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Wednesday, 11 August 2004
Page: 26210

Senator BROWN (6:22 PM) —That is an extraordinary statement. The government say that this amendment is redundant because they are going to protect everything. I have in front of me a press release from Minister Vaile, no less, that says:

Our right to ensure local content in Australian broadcasting and audiovisual services, including in new media formats, is retained.

It says that the Prime Minister has said the Pharmaceutical Benefits Scheme will not be affected, and on it goes. The Greens put it in written form to validate those assurances in the parliament and to get the government to vote for it, but the government said, `We won't.' The government are not believable, and the government know they are not believable. The minister said this would be outside the terms of the agreement or implies that it would in some way infringe the agreement. No, it does not. The United States government writes reservations like this, interpretive components, into about one in five of all the agreements it enters into.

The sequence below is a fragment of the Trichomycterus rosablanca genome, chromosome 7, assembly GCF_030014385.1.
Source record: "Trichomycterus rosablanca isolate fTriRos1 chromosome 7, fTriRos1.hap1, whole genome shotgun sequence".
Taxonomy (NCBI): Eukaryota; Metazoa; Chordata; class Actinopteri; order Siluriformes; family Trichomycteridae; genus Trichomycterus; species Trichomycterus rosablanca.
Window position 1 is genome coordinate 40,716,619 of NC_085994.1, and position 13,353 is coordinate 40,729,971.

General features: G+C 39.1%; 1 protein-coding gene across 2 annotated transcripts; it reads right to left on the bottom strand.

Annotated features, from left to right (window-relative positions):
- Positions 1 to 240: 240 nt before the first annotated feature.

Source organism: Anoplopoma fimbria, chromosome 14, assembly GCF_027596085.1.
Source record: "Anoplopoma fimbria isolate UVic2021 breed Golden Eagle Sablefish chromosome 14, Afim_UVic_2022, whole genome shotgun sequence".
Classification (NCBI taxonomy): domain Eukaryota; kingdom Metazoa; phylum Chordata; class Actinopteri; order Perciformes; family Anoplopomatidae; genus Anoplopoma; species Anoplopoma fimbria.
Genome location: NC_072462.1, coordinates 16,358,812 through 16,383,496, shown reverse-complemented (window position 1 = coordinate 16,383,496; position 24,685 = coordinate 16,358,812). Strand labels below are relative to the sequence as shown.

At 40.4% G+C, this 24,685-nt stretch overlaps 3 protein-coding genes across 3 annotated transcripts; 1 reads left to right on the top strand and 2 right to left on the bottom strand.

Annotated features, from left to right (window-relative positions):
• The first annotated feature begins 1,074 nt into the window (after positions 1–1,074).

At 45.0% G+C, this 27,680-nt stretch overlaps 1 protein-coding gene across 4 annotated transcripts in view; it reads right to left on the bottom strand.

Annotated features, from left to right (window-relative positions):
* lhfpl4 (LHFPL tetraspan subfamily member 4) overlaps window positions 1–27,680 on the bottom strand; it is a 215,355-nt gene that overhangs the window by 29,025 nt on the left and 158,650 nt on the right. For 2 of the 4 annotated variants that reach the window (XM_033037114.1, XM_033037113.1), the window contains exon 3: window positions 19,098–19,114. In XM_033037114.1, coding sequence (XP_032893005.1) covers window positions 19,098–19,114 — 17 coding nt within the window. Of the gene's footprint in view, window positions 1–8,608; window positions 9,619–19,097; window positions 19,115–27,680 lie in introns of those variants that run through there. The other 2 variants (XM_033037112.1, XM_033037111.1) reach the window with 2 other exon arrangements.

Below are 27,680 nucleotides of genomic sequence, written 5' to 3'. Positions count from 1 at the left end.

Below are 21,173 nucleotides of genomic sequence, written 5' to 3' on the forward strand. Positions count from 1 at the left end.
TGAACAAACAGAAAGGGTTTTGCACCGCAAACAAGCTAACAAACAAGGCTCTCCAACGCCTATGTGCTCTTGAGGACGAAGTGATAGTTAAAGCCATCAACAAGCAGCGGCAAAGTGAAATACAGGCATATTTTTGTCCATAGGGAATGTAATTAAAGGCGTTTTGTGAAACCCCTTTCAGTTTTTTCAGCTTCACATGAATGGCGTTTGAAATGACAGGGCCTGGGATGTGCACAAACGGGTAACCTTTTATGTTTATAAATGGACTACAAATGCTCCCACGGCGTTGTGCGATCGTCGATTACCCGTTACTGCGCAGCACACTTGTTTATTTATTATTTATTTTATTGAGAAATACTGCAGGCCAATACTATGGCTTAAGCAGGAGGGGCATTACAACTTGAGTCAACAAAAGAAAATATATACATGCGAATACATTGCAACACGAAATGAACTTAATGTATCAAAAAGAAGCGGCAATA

It is not new for the Labor Party either. I have here a similar reservation that was written into such an arrangement by a former minister for trade, Peter Cook. The fact is that you would expect this from the government. The government is doing Australia in and it does not want an amendment like this, which would prevent that from happening and would make Australia's interests safe. It is codswallop for the minister to say that this would be outside the terms of the agreement. If you accept that, what an indictment it is on the government that this parliament cannot make an interpretive arrangement which says, `All these faceless organisations, which are set up under the free trade agreement to arbitrate between the two administrations and on behalf of the multinational corporations, have to bring their judgments into this parliament and get them validated.' The government hates that. This government hates parliamentary process. This government loves executive power—the Prime Minister adores executive power—but it will not empower the parliament. This is disempowering the parliament.